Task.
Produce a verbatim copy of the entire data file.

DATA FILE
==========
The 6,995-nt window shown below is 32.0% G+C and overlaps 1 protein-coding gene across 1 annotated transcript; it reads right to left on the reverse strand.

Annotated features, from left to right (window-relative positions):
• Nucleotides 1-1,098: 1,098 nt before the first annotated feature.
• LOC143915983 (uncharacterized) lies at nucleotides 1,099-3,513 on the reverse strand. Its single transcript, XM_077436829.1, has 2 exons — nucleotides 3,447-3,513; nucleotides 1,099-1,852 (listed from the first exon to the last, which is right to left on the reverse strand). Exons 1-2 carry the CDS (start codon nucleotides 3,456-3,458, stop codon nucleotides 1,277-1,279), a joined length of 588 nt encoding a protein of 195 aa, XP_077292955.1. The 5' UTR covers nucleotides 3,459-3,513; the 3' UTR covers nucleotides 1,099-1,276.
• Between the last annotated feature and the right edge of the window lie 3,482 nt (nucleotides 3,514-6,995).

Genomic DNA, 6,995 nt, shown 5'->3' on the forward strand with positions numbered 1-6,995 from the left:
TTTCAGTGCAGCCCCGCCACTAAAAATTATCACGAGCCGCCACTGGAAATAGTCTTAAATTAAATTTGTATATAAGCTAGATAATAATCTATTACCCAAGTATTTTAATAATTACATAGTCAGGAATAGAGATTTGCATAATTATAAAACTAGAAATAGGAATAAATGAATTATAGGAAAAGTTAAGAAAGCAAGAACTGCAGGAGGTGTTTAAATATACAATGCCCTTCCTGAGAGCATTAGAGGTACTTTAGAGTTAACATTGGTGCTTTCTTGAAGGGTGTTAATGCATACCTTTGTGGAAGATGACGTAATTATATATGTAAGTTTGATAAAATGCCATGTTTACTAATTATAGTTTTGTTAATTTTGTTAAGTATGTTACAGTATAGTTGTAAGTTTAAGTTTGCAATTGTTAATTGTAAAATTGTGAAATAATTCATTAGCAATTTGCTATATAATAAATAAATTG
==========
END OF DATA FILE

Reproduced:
The 6,995-nt window shown below is 32.0% G+C and overlaps 1 protein-coding gene across 1 annotated transcript; it reads right to left on the reverse strand.

Annotated features, from left to right (window-relative positions):
• Nucleotides 1-1,098: 1,098 nt before the first annotated feature.
• LOC143915983 (uncharacterized) lies at nucleotides 1,099-3,513 on the reverse strand. Its single transcript, XM_077436829.1, has 2 exons — nucleotides 3,447-3,513; nucleotides 1,099-1,852 (listed from the first exon to the last, which is right to left on the reverse strand). Exons 1-2 carry the CDS (start codon nucleotides 3,456-3,458, stop codon nucleotides 1,277-1,279), a joined length of 588 nt encoding a protein of 195 aa, XP_077292955.1. The 5' UTR covers nucleotides 3,459-3,513; the 3' UTR covers nucleotides 1,099-1,276.
• Between the last annotated feature and the right edge of the window lie 3,482 nt (nucleotides 3,514-6,995).

Genomic DNA, 6,995 nt, shown 5'->3' on the forward strand with positions numbered 1-6,995 from the left:
TTTCAGTGCAGCCCCGCCACTAAAAATTATCACGAGCCGCCACTGGAAATAGTCTTAAATTAAATTTGTATATAAGCTAGATAATAATCTATTACCCAAGTATTTTAATAATTACATAGTCAGGAATAGAGATTTGCATAATTATAAAACTAGAAATAGGAATAAATGAATTATAGGAAAAGTTAAGAAAGCAAGAACTGCAGGAGGTGTTTAAATATACAATGCCCTTCCTGAGAGCATTAGAGGTACTTTAGAGTTAACATTGGTGCTTTCTTGAAGGGTGTTAATGCATACCTTTGTGGAAGATGACGTAATTATATATGTAAGTTTGATAAAATGCCATGTTTACTAATTATAGTTTTGTTAATTTTGTTAAGTATGTTACAGTATAGTTGTAAGTTTAAGTTTGCAATTGTTAATTGTAAAATTGTGAAATAATTCATTAGCAATTTGCTATATAATAAATAAATTG